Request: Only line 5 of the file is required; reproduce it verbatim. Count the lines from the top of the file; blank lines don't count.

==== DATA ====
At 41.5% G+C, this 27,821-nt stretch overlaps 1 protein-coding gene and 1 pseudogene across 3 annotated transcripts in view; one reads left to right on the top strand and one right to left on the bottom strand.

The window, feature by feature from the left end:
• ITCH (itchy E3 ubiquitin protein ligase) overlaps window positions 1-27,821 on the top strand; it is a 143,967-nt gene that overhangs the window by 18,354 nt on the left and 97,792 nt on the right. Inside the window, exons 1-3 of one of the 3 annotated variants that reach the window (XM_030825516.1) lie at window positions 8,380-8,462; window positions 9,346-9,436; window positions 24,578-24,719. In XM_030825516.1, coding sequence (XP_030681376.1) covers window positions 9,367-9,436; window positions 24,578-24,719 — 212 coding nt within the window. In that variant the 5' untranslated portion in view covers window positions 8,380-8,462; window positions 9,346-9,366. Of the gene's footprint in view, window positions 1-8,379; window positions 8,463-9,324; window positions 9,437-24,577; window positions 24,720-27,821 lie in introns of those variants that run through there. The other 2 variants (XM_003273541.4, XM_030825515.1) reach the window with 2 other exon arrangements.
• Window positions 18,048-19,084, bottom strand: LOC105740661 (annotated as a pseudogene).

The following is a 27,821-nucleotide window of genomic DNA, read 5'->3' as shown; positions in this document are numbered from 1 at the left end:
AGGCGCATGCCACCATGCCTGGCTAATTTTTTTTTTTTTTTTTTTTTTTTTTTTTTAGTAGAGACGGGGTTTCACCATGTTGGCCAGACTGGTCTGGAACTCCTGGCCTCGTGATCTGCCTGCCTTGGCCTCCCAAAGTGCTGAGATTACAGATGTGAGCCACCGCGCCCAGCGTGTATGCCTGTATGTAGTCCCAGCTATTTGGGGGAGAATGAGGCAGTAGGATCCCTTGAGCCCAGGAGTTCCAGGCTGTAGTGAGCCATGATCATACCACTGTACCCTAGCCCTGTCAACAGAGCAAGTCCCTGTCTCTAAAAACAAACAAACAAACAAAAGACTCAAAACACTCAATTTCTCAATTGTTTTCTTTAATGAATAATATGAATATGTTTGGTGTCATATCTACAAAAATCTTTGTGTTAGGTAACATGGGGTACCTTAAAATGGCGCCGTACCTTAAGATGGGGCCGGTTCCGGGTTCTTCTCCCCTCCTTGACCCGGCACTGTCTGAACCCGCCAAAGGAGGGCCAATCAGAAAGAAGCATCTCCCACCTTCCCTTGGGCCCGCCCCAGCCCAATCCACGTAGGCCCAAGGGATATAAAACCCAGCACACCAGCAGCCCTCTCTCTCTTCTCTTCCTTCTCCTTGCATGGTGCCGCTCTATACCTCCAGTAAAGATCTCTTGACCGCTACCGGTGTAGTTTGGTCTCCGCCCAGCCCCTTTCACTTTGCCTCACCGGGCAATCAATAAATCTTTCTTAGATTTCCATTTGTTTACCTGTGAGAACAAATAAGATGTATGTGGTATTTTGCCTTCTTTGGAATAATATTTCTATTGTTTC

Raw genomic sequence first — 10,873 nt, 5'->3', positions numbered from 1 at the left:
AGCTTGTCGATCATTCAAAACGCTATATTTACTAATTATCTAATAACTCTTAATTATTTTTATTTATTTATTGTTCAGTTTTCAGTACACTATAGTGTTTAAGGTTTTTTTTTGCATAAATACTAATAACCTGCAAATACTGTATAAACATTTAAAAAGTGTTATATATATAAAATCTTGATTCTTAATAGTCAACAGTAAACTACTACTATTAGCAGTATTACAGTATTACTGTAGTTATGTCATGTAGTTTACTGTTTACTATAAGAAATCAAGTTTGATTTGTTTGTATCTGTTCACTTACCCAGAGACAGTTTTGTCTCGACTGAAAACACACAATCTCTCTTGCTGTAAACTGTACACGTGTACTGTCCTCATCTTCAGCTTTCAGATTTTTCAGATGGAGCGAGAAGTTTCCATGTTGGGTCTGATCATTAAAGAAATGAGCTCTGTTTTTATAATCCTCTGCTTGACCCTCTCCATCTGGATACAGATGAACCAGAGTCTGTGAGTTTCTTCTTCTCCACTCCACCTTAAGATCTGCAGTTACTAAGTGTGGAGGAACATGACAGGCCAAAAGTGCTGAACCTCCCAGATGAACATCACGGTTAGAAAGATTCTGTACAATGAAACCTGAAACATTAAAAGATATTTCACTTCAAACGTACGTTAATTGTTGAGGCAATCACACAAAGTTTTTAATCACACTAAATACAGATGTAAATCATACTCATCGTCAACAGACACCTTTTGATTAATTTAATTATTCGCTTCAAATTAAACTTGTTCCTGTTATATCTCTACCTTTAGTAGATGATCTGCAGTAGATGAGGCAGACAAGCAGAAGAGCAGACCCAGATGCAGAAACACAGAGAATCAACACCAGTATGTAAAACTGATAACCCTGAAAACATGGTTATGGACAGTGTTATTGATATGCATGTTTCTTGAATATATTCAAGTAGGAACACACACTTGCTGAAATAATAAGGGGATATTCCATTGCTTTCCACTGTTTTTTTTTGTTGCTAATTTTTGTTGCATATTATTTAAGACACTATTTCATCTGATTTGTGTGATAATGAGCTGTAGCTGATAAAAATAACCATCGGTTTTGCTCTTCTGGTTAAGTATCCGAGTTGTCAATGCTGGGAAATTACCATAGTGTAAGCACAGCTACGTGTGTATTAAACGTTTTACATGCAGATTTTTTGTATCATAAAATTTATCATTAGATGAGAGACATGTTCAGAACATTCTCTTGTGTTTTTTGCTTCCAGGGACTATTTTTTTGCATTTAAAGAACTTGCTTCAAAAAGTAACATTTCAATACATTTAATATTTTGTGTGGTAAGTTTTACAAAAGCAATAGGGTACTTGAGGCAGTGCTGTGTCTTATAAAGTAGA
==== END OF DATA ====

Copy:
The following is a 27,821-nucleotide window of genomic DNA, read 5'->3' as shown; positions in this document are numbered from 1 at the left end: